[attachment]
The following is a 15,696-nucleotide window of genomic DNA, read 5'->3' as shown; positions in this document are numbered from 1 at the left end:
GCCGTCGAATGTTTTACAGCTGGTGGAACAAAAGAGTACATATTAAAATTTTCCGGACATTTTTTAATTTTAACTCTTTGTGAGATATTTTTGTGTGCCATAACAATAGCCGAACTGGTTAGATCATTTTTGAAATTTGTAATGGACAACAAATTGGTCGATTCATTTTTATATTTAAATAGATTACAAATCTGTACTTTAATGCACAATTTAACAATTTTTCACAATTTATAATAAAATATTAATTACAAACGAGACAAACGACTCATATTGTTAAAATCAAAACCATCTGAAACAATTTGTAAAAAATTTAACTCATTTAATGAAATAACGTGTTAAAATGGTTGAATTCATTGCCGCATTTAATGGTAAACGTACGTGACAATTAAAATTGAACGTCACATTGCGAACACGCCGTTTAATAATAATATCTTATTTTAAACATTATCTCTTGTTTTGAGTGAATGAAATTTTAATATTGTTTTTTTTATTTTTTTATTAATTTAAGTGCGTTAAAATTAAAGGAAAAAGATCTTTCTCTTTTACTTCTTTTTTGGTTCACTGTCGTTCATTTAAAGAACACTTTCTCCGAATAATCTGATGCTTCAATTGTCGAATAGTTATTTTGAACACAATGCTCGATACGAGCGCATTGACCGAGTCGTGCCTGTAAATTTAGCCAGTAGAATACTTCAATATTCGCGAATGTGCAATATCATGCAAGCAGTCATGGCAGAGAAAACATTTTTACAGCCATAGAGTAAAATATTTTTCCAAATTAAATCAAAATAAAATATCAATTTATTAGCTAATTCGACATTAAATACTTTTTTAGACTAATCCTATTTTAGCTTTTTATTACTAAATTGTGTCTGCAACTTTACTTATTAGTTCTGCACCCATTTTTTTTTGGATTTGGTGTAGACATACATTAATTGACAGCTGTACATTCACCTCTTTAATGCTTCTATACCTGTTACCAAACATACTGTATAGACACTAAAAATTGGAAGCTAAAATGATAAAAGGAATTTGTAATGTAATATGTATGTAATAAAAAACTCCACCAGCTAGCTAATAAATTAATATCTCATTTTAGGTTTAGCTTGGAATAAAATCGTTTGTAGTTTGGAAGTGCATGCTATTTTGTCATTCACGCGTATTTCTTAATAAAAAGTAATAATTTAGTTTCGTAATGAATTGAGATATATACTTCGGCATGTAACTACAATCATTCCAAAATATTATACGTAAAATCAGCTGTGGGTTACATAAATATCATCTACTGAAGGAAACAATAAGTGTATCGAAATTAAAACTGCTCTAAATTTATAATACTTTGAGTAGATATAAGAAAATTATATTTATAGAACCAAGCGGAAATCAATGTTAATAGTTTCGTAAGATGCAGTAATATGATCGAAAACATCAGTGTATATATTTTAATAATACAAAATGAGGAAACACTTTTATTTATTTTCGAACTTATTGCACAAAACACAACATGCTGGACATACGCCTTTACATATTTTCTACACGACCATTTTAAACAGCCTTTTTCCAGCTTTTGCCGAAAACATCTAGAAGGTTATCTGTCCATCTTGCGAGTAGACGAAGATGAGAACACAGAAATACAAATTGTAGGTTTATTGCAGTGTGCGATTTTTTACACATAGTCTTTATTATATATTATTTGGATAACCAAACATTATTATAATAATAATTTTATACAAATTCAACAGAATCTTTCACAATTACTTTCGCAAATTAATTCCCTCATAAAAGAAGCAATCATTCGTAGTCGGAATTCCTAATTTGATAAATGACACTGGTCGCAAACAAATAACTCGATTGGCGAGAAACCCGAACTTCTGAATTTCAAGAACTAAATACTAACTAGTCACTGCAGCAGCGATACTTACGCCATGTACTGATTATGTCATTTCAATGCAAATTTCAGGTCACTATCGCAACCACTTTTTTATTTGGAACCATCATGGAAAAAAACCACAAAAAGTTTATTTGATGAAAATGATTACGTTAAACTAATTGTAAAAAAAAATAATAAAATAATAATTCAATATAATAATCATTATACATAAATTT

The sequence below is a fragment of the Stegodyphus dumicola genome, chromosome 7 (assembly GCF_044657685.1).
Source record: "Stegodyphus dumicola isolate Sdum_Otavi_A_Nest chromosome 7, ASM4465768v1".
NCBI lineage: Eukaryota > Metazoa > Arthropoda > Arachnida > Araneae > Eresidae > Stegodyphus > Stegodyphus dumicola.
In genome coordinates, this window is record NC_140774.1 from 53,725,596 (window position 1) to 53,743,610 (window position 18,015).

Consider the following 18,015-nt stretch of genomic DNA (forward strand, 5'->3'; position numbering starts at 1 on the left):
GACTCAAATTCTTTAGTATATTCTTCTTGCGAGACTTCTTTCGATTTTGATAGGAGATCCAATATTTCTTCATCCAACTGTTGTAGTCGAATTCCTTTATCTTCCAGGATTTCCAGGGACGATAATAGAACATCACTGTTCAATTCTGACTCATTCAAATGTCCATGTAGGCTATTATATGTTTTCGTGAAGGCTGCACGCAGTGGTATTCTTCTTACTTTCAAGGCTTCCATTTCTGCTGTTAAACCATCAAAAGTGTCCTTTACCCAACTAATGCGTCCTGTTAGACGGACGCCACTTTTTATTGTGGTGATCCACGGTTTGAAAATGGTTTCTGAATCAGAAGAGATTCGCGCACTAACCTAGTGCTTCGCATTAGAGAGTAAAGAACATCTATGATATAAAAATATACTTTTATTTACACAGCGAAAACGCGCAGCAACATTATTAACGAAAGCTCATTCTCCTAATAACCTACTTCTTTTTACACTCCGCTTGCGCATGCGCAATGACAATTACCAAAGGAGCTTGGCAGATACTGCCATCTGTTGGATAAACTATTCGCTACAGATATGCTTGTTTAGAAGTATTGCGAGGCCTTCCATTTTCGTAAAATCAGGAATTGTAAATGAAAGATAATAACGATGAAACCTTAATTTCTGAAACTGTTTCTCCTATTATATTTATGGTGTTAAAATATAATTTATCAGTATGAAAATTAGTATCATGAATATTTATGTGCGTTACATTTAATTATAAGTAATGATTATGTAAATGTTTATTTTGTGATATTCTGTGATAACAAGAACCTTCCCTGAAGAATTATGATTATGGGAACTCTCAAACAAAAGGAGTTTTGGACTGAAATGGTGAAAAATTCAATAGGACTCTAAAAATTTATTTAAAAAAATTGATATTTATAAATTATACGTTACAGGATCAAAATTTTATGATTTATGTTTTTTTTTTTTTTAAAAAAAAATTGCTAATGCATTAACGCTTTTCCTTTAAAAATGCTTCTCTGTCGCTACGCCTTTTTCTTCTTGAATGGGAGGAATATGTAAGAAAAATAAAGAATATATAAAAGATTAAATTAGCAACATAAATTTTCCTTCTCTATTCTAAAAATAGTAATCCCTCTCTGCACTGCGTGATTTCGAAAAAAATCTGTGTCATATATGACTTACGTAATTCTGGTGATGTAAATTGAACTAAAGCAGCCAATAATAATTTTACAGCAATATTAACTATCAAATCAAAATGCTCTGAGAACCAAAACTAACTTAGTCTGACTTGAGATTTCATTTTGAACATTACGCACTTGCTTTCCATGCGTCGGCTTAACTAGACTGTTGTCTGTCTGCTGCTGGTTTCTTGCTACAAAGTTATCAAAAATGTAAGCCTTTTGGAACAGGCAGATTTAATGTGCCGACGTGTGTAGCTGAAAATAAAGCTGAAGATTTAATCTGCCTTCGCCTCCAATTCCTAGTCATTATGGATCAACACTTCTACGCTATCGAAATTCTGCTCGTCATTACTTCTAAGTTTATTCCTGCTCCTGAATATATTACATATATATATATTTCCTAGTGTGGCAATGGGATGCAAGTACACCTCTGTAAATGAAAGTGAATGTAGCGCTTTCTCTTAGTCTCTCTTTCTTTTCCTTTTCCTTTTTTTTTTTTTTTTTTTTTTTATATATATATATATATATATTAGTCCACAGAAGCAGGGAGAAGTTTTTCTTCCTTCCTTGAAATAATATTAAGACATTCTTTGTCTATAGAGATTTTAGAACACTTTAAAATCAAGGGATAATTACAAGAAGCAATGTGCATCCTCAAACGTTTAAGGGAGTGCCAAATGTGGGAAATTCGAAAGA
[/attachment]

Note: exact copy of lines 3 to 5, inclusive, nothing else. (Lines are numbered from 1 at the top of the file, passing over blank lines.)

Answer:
The sequence below is a fragment of the Stegodyphus dumicola genome, chromosome 7 (assembly GCF_044657685.1).
Source record: "Stegodyphus dumicola isolate Sdum_Otavi_A_Nest chromosome 7, ASM4465768v1".
NCBI lineage: Eukaryota > Metazoa > Arthropoda > Arachnida > Araneae > Eresidae > Stegodyphus > Stegodyphus dumicola.